Pregnancy and Eating Disorders: Balancing Prenatal Health and Body Image

Moms-to-be on the Main Line and beyond are up against unrealistic body image goals during various stages of pregnancy, and fixating on the scale can lead to dangerous results.

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Illustration by Stefano Morri
See also "A Momorexia Action Plan."

Monitoring pregnancy weight gain and loss in celebrities has become a popular form of entertainment in this country—so much so that it’s given rise to a new pop-culture term: momorexia. Worse yet, many women see it as a goal.

“Many Main Line mommies have body-image issues and try to stay as thin as possible,” says Dr. David Ufberg of MLHC Obstetrics & Gynecology Associates in Wynnewood. “One of the most common questions I’m asked by pregnant patients is, ‘How much weight do I really have to gain?’”

It’s a valid question for any pregnant woman to pose. It’s also normal to have trouble accepting the physical changes pregnancy brings, to monitor food intake, to exercise, and to step on a scale regularly. And it’s really not unusual for pregnant women to be vomiting, binge eating and using laxatives.

Knowing when these behaviors do become symptoms of a dangerous problem is the challenge in diagnosing all eating disorders. Further complicating things: Such symptoms are often long-held, deep-seated secrets.

“Women with EDs may not even admit it to themselves,” says Beth Rosenbaum, a primary therapist in the outpatient program at the Renfrew Center’s eating disorder treatment facility in Radnor. “Many women have been restricting food, overexercising and purging since they were teenagers. By the time they’re in their 20s and 30s, they’re very, very good at hiding those behaviors.”

And what about the baby? Neurological development, bone growth, blood-cell maturation and a host of other critical functions of gestation are compromised when mothers rob their bodies of vitamins, nutrients, calories and healthy fats, Ufberg says.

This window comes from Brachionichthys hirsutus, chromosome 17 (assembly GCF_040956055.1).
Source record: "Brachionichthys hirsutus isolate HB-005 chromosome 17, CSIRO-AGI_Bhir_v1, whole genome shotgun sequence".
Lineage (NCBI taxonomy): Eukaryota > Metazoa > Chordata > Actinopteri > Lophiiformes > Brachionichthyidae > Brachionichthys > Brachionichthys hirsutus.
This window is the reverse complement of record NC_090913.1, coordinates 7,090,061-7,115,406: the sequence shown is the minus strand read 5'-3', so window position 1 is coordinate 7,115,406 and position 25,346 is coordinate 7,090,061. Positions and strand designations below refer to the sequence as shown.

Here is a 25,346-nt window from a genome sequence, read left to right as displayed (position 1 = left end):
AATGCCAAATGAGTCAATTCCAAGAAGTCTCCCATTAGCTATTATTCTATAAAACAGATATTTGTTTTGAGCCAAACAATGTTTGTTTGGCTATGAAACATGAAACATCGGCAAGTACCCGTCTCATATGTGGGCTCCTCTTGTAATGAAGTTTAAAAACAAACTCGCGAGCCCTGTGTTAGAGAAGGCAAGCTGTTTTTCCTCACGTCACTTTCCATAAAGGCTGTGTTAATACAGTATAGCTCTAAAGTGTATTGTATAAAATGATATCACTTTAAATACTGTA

Is being thin really more important than the health of a child? “That’s a logical question. But this is a disease, and you can’t impose logic on a disease,” says Rosenbaum. “These women often can’t control their symptoms, but they absolutely don’t want to hurt their babies.”

To that end, Rosenbaum says, most pregnant women stop purging because they’re afraid of harming their babies. They often curtail calorie restriction for the same reason. At that point, some EDs go into remission. But others simply turn to overexercise and laxative abuse.

Jennifer was one of those women. Thirty years old and a newlywed, she very much wanted to have a baby. But doing so would involve the one thing she could not abide: weight gain.

“The pregnant belly I was OK with, because I knew my child was in there,” she says. “But I didn’t want to gain weight anywhere else—not in my arms, legs, rear end or face. Not one extra pound, not one extra ounce.”

Since age 16, Jennifer had battled an eating disorder. “So I lined up a support system to help me deal with it,” she says. “I had a therapist, my husband, my family and friends.”

But they wouldn’t be able to help Jennifer deal with her pregnancy weight gain. That’s because she lied to all of them. “I had to gain weight to even get pregnant, and I had to go through fertility treatments, so I stopped restricting and stopped exercising,” she says. “But as soon as I was pregnant, I started again. Eventually, I had to have meals and snacks in front of my husband so he could make sure I ate. But exercise was something I could do without him knowing. When he was at work, I ran, walked and snuck in exercise videos.”

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